Leah Hoffman, MPH '10
After outreach in Southeast Asia, gaining research expertise at Yale
For Leah Hoffman, M.P.H. ’10, the journey to Yale—by way of Central Asia—began with a book she read at 13.
Entitled May You Be the Mother of 100 Sons: A Journey Among the Women of India, it kindled her resolve to serve in–need populations abroad.
Raised in the suburbs of New Haven, Hoffman graduated Syracuse University in 2002 with degrees in political science and international relations, then served as an intern for U.S. Senators Hillary Clinton and Christopher Dodd—only to realize she sought more experience on the front lines than Capitol Hill could provide. Joining the Center for International Policy, a venture noted for its demilitarization and advocacy of human rights, she worked with Selig Harrison, director of the Asia Program. Under Harrison, she sharpened her understanding on issues including U.S. foreign policy with Pakistan, India and North Korea.
Compelled to “try something good for the soul,” she won a spot in a competitive fellowship program organized by Population Services International (PSI), a non–profit that addresses the health issues of low–income and vulnerable populations in over 60 developing countries. Based in Almaty, Kazakhstan, she worked directly with groups at high risk for HIV infection, including sex workers and drug users, promoting behavioral interventions such as increased condom use and decreased sharing of syringes and needles. In 2006, PSI promoted Hoffman to regional program manager to lead projects in Uzbekistan, Kyrgyzstan and Tajikistan. Last year Hoffman launched an intervention in Hanoi, Vietnam, targeting sex workers who inject drugs.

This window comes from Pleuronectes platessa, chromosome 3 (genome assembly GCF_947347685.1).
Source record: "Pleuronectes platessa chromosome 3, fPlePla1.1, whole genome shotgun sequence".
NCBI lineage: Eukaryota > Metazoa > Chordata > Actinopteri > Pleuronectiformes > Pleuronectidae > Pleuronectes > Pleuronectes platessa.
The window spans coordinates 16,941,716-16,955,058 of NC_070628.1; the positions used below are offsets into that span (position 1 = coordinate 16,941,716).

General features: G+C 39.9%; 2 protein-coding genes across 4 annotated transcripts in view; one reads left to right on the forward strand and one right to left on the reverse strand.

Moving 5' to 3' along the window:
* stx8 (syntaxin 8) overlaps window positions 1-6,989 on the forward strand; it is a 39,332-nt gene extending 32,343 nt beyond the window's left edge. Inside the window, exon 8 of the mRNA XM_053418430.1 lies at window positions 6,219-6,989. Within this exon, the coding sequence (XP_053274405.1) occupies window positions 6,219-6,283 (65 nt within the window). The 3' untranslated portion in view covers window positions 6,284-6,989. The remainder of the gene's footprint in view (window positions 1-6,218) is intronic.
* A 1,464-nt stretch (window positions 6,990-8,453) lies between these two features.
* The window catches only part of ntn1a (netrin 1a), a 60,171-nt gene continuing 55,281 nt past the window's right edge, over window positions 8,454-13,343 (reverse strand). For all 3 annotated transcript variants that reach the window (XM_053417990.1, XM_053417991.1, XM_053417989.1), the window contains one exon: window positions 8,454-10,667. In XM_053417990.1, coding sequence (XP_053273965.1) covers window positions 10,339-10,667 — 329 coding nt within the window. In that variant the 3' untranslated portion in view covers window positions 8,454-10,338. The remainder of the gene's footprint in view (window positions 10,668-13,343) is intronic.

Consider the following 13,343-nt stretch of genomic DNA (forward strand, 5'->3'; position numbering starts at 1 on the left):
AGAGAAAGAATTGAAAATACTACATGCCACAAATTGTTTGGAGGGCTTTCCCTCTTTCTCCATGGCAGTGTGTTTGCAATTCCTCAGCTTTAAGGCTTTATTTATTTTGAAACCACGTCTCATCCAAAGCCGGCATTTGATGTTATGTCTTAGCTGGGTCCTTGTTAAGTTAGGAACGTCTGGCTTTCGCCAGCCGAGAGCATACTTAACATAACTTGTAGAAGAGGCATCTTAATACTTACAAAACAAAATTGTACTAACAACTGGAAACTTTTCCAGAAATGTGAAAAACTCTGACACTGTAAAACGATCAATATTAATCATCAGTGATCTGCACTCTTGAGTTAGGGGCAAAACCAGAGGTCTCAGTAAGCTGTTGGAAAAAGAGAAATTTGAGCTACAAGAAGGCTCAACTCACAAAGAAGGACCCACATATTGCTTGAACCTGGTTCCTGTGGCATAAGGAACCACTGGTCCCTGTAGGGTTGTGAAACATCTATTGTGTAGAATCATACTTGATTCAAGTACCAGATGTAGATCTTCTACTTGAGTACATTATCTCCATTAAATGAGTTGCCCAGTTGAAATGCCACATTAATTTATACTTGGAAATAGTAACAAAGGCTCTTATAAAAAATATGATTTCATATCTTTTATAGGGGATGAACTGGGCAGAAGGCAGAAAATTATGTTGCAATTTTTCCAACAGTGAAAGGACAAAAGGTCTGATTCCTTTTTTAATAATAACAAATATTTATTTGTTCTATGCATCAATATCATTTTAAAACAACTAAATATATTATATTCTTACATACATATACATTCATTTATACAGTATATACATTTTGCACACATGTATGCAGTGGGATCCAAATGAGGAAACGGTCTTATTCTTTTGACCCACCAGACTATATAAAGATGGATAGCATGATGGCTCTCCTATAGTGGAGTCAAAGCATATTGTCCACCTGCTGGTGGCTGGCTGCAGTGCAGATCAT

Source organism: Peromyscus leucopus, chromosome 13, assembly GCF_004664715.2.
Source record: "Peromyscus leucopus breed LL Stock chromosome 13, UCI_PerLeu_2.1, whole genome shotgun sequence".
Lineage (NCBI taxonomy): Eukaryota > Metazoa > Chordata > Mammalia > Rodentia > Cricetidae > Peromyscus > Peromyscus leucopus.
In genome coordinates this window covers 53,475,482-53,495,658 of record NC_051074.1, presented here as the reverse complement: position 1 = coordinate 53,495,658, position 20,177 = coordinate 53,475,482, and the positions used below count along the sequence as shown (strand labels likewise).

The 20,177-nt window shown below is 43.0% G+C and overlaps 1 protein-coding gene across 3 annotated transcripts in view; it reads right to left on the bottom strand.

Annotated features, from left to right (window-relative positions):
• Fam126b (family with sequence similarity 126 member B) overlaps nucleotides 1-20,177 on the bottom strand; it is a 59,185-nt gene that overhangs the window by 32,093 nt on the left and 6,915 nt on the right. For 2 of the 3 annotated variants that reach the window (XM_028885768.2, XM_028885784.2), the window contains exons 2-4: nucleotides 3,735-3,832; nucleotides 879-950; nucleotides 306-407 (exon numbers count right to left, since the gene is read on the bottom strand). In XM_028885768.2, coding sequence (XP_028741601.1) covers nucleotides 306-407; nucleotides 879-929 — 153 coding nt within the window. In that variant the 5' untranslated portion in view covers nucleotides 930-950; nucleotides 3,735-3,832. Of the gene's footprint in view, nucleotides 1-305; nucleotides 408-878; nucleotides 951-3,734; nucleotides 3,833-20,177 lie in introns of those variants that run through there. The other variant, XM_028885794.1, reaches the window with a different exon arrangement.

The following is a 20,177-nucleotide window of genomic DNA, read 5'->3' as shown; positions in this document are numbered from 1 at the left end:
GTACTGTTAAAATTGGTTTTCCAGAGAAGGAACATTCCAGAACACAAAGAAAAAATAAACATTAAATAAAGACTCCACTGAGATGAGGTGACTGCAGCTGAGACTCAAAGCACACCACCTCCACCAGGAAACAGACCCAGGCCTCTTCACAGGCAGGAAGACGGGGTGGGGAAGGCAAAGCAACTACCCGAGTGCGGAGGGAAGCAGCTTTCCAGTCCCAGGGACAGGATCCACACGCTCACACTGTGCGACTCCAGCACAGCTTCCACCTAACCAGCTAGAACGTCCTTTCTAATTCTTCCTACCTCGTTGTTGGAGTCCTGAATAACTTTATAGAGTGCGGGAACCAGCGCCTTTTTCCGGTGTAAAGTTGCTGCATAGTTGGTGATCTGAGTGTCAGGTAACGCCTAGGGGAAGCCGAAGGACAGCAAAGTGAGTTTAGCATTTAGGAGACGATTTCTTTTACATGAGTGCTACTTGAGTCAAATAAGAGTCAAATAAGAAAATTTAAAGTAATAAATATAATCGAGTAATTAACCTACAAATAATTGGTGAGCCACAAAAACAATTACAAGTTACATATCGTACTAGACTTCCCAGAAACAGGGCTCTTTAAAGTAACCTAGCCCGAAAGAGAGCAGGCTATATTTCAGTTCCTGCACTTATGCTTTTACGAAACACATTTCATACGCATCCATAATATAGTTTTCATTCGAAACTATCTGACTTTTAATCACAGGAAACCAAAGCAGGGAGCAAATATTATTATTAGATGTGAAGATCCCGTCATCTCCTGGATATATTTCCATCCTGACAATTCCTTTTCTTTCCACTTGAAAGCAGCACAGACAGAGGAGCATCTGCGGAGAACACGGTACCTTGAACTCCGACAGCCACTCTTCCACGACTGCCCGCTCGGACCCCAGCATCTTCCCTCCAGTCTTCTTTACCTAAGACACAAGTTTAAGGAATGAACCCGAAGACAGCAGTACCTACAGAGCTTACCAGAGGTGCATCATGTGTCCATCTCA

Her four years in Asia heightened her awareness of the need for rigorous academic training in research methodology—the “nitty–gritty” of measurement, data collection and management, she says. She selected YSPH, and its Social and Behavioral Sciences concentration, for a thorough grounding in these research skills.
A recipient of an endowed summer internship fund, Hoffman will return to Vietnam this summer to study risk behavior among sex workers in ‘love relationships’ who inject drugs—most of whom report using condoms consistently with clients but less reliably with non–commercial, regular partners, raising questions of trust and fidelity in the context of high–risk behavior. “It’s messy, complicated, fascinating—and what I want to do for the rest of my life,” she says. “Doing my own research takes me completely outside my comfort zone, and a year ago I never would have had the confidence to do it myself. YSPH is exactly what I needed.”